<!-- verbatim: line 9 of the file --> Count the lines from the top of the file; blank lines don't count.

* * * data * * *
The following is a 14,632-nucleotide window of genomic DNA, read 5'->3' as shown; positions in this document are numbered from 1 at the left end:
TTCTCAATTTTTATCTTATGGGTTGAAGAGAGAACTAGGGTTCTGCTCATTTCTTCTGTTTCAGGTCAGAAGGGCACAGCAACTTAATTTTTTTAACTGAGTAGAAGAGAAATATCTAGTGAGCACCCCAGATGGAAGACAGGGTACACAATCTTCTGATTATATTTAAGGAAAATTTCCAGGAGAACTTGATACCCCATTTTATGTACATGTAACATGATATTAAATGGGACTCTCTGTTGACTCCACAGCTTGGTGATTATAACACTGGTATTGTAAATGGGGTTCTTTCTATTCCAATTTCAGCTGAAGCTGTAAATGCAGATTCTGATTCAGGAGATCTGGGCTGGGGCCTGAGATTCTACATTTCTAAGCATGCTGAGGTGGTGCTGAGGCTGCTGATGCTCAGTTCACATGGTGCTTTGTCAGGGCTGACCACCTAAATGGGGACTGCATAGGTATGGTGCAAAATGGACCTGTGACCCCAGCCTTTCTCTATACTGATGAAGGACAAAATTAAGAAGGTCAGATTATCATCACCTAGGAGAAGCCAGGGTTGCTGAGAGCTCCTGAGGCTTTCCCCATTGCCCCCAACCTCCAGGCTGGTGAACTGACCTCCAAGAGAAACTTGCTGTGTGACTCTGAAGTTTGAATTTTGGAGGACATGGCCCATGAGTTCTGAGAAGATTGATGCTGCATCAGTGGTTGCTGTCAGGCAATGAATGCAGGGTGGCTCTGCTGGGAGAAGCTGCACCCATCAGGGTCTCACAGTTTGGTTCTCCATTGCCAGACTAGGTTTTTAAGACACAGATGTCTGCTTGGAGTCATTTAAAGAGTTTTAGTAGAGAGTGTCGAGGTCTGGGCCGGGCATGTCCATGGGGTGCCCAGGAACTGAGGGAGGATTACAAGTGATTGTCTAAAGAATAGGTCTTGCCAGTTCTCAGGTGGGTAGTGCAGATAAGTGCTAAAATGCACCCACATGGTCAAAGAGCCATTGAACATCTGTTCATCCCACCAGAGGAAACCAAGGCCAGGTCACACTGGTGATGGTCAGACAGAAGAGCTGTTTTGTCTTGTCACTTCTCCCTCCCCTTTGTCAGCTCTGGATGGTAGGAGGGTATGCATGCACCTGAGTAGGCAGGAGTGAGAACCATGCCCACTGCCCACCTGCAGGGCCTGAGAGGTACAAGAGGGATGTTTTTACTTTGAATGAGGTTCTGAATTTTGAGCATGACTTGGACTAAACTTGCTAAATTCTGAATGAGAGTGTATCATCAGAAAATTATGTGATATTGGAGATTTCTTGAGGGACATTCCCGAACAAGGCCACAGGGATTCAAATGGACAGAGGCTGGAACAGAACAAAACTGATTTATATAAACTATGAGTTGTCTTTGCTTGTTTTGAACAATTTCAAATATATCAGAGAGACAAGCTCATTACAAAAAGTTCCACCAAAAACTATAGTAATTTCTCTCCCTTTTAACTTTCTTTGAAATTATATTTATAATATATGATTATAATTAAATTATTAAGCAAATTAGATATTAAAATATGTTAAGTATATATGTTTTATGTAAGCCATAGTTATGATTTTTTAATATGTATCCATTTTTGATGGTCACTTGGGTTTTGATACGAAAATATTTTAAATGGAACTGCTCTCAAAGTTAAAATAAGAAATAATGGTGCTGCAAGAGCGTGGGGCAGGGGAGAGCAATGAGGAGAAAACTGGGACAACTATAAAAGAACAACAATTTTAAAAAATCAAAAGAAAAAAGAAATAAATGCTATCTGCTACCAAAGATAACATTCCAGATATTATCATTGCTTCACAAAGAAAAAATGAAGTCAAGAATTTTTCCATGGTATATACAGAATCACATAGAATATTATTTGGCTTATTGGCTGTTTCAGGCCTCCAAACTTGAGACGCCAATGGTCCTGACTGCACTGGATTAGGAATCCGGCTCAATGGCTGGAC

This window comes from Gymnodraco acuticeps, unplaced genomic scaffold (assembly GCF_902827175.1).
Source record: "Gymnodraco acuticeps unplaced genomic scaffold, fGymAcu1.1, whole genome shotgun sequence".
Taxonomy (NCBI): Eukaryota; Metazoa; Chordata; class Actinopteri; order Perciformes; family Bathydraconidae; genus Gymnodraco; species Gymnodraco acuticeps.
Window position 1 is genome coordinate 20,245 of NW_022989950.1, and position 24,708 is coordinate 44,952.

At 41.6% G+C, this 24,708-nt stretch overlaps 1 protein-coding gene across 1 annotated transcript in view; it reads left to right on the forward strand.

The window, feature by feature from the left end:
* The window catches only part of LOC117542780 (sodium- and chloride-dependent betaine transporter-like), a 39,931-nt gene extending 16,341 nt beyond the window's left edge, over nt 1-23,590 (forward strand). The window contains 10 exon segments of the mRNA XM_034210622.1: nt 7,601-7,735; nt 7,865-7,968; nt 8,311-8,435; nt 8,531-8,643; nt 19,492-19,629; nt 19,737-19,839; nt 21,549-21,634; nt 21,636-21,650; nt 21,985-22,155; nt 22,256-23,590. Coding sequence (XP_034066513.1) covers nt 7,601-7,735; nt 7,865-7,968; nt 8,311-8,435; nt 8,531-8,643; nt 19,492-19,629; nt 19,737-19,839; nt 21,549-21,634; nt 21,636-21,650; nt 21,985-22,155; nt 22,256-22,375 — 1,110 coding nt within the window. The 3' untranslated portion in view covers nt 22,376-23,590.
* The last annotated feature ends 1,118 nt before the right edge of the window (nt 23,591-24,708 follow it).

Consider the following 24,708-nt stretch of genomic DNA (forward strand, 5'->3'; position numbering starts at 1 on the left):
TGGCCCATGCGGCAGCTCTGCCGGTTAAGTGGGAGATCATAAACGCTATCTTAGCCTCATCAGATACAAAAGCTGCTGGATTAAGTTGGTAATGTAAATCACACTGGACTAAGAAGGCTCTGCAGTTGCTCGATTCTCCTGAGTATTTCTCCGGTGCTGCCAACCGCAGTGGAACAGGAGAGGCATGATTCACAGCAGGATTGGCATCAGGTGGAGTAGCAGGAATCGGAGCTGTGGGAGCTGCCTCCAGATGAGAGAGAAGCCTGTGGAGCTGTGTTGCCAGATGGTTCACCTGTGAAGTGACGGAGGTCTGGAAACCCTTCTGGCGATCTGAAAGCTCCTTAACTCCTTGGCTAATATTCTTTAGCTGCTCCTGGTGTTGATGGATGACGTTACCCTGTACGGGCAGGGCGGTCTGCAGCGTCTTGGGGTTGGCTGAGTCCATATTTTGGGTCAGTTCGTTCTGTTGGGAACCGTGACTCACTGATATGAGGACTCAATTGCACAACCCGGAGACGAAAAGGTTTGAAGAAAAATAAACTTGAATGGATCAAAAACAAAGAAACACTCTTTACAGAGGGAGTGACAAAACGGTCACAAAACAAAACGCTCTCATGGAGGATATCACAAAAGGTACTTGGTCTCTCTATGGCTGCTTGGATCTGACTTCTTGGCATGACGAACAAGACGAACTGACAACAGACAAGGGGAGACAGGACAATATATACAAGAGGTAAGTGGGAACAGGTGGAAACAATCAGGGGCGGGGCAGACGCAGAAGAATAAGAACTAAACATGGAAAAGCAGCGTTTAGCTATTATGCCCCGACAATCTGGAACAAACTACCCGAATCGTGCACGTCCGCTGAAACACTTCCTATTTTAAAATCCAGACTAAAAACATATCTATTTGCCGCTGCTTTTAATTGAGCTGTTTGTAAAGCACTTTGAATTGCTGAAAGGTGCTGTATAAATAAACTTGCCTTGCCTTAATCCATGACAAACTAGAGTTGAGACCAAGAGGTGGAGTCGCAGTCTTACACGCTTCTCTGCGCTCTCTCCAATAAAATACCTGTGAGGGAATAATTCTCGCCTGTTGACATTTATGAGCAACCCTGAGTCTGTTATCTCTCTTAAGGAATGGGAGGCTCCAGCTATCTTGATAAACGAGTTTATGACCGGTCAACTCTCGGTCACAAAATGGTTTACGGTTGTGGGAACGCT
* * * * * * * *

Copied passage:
* The window catches only part of LOC117542780 (sodium- and chloride-dependent betaine transporter-like), a 39,931-nt gene extending 16,341 nt beyond the window's left edge, over nt 1-23,590 (forward strand). The window contains 10 exon segments of the mRNA XM_034210622.1: nt 7,601-7,735; nt 7,865-7,968; nt 8,311-8,435; nt 8,531-8,643; nt 19,492-19,629; nt 19,737-19,839; nt 21,549-21,634; nt 21,636-21,650; nt 21,985-22,155; nt 22,256-23,590. Coding sequence (XP_034066513.1) covers nt 7,601-7,735; nt 7,865-7,968; nt 8,311-8,435; nt 8,531-8,643; nt 19,492-19,629; nt 19,737-19,839; nt 21,549-21,634; nt 21,636-21,650; nt 21,985-22,155; nt 22,256-22,375 — 1,110 coding nt within the window. The 3' untranslated portion in view covers nt 22,376-23,590.